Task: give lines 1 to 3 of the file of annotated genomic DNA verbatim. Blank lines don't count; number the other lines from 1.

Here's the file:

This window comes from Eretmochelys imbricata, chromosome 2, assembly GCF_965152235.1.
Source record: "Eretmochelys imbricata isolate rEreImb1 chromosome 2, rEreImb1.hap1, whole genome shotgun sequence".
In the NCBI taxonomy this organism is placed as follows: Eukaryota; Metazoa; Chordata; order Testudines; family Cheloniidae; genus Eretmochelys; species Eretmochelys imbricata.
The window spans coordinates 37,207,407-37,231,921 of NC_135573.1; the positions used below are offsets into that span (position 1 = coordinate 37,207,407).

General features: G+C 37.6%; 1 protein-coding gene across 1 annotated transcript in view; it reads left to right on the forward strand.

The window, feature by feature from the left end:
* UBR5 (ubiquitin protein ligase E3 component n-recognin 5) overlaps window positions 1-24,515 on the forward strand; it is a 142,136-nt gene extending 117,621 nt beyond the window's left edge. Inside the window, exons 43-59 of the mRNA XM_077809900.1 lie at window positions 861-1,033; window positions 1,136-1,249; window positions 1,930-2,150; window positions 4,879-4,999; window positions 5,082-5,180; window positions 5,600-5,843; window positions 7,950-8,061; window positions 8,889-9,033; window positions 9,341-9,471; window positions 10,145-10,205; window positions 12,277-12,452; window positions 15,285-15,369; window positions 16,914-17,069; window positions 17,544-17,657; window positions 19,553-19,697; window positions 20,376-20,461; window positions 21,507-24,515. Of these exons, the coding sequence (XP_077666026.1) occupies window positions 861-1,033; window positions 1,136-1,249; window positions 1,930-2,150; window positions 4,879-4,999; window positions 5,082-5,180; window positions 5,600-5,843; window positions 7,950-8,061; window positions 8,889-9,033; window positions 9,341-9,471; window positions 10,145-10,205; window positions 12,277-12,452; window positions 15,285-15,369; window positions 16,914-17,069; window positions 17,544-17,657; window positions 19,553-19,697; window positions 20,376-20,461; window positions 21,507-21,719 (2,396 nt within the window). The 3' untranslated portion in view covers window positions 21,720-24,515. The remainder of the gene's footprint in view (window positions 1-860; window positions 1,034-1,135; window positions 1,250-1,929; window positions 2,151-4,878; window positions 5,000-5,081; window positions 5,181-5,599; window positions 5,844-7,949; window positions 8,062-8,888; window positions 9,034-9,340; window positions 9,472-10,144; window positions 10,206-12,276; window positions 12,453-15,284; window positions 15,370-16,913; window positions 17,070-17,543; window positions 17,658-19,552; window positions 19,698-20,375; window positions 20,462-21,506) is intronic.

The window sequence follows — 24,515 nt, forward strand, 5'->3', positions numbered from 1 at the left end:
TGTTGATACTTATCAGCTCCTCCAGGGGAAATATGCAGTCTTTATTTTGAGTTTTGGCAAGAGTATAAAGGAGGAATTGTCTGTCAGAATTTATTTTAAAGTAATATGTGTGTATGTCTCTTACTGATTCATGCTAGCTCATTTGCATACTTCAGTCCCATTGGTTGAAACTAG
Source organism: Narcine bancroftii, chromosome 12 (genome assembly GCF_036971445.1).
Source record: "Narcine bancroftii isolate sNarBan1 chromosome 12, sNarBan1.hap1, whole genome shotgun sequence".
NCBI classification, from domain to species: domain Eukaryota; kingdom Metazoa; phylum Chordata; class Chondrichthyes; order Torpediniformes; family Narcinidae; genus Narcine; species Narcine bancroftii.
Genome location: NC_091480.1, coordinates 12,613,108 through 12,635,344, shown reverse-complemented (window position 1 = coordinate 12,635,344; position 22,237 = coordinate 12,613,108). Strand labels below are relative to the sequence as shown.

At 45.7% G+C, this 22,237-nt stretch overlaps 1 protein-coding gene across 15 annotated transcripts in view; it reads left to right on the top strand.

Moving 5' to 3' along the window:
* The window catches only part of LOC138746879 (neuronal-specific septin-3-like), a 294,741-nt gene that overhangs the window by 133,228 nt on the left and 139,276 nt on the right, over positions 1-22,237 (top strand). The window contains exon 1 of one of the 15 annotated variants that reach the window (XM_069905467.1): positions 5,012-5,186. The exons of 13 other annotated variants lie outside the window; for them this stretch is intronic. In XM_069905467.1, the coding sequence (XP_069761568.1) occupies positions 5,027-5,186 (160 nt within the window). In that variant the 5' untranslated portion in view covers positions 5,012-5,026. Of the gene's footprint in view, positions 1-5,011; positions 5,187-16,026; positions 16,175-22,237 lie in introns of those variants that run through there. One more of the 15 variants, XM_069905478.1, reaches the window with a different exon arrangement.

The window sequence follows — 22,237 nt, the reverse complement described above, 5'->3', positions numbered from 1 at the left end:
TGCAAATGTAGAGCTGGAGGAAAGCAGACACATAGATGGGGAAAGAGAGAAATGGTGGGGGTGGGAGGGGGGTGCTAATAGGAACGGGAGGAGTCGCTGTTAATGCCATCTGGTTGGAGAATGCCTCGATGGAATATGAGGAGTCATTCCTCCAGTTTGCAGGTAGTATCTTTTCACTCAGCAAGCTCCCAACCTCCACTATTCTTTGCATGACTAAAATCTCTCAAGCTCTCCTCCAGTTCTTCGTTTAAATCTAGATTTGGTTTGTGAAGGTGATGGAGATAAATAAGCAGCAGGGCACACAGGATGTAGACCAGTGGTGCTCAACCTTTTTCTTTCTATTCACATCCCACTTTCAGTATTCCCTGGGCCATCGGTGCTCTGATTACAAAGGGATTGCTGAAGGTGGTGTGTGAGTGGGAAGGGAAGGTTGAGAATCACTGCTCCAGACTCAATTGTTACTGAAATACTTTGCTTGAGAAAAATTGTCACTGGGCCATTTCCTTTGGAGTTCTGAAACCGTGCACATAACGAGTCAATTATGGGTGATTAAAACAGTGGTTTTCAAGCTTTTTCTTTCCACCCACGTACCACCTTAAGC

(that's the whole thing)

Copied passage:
This window comes from Eretmochelys imbricata, chromosome 2, assembly GCF_965152235.1.
Source record: "Eretmochelys imbricata isolate rEreImb1 chromosome 2, rEreImb1.hap1, whole genome shotgun sequence".
In the NCBI taxonomy this organism is placed as follows: Eukaryota; Metazoa; Chordata; order Testudines; family Cheloniidae; genus Eretmochelys; species Eretmochelys imbricata.